Families remember at Cape Candlelight Ceremony
Survivors had a chance Thursday evening to remember their lost loved ones during the Cape Coral Police Department’s annual Candlelight Ceremony.
Hosted at police headquarters by the department’s Victim Assistance Unit, the event included the lighting of “candles” – glowsticks given to attendees – a handful of poem readings and a sharing of names of those who passed.
Police Chief Jay Murphy spoke to the audience, as did Jan Cornell.
On May 10, 1990, Cornell arrived at her home, at 631 S.E. 12th Ave., to discover the bodies of her 11-year-old daughter, Robin Cornell, and her roommate, Lisa Story. They had been suffocated and sexually assaulted.
Thursday marked the 22nd anniversary of their deaths.
“I’m not here tonight to talk about her murder,” Cornell said to the crowd, referring to her daughter. “I’m here to talk about her life.”
She spoke of Robin’s smile and of her freckles. She told the story of how there was a Mother’s Day card among her daughter’s items – Cornell’s last. Robin wrote in a poem how balloons in the sky mean she loves her mother.
Cornell said she thinks of Robin every time she sees one.
A 22-balloon release marked the moment and tragic anniversary.
“The events of tonight bring a lot of special meaning to a lot of people,” Murphy said, adding that the CCPD is built on the tradition of family.
“This is our chance to come together as a family,” he said.
Murphy also offered words of comfort to those in attendance, reminding them that one day, he and they will be with lost loved ones once again.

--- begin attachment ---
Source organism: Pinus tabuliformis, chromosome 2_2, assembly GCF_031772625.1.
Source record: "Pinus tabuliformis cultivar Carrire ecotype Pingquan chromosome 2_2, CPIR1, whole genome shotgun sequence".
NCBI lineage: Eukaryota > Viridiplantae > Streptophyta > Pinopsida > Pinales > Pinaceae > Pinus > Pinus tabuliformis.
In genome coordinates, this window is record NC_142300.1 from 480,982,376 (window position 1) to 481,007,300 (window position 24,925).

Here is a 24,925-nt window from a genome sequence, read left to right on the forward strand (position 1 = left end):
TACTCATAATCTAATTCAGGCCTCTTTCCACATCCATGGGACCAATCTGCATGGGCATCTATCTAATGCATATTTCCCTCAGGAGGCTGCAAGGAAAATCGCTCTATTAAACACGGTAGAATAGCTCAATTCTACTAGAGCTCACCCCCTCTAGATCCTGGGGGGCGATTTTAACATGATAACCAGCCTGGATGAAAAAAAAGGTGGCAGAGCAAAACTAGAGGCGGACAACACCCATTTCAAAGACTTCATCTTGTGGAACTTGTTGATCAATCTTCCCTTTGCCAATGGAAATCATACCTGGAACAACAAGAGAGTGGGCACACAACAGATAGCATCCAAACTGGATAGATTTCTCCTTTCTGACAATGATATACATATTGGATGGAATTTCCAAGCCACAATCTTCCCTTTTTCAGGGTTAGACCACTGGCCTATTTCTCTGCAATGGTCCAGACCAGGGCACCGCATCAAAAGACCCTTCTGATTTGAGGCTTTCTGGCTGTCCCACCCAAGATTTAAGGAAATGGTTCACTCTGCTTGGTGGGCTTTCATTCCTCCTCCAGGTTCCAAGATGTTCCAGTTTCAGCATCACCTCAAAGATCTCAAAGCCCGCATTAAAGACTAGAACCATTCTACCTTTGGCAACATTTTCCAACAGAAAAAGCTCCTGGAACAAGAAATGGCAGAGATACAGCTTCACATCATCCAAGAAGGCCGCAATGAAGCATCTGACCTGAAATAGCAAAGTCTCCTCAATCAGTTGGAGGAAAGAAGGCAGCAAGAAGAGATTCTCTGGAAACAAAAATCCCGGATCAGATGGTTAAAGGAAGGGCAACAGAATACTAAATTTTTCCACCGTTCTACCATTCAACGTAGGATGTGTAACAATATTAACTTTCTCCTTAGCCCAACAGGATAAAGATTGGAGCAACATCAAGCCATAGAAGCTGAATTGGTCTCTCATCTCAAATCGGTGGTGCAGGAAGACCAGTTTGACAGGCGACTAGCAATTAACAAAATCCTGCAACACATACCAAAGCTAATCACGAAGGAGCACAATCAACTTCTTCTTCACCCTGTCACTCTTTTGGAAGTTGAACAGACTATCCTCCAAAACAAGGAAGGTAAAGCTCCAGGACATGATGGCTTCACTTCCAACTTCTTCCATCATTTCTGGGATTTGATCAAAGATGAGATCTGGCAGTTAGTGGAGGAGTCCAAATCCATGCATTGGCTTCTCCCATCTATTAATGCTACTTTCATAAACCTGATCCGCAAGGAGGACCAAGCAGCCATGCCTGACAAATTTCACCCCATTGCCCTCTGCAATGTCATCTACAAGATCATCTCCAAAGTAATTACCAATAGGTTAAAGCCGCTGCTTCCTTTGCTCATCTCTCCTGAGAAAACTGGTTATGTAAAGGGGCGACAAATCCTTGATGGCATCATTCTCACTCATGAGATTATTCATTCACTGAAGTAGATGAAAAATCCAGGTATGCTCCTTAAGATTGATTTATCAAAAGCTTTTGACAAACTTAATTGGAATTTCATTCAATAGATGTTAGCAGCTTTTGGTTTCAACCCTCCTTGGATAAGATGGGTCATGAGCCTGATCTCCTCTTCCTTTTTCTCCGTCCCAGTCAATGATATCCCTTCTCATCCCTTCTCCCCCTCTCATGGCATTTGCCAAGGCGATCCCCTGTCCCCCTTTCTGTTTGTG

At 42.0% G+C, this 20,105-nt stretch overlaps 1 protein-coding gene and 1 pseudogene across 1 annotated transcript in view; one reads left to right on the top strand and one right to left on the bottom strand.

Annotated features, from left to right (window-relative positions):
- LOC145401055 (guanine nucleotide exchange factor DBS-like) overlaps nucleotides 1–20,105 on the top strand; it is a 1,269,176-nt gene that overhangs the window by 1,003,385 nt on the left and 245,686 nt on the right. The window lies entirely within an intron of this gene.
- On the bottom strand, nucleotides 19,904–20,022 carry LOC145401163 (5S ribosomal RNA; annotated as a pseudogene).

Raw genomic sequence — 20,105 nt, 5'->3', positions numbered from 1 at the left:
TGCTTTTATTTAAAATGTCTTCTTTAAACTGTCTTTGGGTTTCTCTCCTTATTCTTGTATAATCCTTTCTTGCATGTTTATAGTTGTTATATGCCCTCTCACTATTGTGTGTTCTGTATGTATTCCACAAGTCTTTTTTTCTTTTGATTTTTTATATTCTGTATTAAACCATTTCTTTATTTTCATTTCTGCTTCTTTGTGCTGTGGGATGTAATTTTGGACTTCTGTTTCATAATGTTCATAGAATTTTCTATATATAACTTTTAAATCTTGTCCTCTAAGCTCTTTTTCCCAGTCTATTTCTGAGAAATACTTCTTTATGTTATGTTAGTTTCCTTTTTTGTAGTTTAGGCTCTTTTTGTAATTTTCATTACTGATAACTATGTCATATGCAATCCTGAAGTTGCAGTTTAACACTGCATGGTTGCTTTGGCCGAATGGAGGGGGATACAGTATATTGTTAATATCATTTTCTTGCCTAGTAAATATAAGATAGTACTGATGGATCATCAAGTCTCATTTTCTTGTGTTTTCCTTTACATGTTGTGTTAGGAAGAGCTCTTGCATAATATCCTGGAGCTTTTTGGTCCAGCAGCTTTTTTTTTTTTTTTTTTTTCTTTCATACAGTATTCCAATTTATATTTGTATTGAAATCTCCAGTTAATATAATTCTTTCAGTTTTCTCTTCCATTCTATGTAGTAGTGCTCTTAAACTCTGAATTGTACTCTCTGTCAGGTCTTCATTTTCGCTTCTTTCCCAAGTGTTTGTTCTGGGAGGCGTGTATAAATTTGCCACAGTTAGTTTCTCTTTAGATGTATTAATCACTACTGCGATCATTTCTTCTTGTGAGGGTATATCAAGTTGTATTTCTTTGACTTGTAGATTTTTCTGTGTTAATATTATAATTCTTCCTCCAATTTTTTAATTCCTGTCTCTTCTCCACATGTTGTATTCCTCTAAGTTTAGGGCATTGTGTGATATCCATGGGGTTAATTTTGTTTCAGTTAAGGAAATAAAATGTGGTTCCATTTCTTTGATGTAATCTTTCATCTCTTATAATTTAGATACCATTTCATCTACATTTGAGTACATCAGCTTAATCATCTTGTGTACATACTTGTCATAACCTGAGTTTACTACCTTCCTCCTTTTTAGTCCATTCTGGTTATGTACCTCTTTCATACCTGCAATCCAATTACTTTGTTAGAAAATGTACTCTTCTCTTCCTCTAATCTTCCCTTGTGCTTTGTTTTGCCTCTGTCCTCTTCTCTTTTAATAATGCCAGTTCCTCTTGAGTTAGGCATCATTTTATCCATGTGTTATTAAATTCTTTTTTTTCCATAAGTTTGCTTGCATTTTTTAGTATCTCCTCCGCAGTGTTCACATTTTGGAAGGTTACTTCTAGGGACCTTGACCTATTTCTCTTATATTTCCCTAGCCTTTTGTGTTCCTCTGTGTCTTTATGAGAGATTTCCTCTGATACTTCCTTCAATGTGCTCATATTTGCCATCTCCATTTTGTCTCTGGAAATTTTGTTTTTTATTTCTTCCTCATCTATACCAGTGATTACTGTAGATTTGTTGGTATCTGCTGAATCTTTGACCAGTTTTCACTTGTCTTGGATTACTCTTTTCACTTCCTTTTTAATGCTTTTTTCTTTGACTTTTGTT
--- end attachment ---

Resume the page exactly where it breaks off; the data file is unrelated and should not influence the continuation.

The audience was given a chance to come forward and speak their loved one’s name during the sharing of names. About 30 names were read.
Survivors were also invited to bring a photo to put on display.
Kelsey Brissette said she attended the ceremony for her sister, Tara Brissette, who was killed by her boyfriend in May 2011, before he took his own life. Karissa Dubay, a cousin of the two sisters, was also present.
“I’m looking for support that I need,” Brissette said, adding that it helps “seeing other people in the same situation,” knowing she is not alone.
Brissette said the last year has been hard on her family.
“We’re all getting through it together,” she said.
Brissette also lost her father last year to cancer, and her brother four years before to the same disease at 22. She attended for them, too.
Dubay wanted to be around others who had suffered the same loss.
“But also, just keeping her memory alive,” she added of why she came.
“We’ll always just think about them all the time,” Dubay said.
She appreciated that the CCPD hosts the annual event.
“For them to put it on for everybody, it’s just a good thing,” Dubay said. “It’s good support for everybody.”
About 175 people attended the 30-minute ceremony, officials said.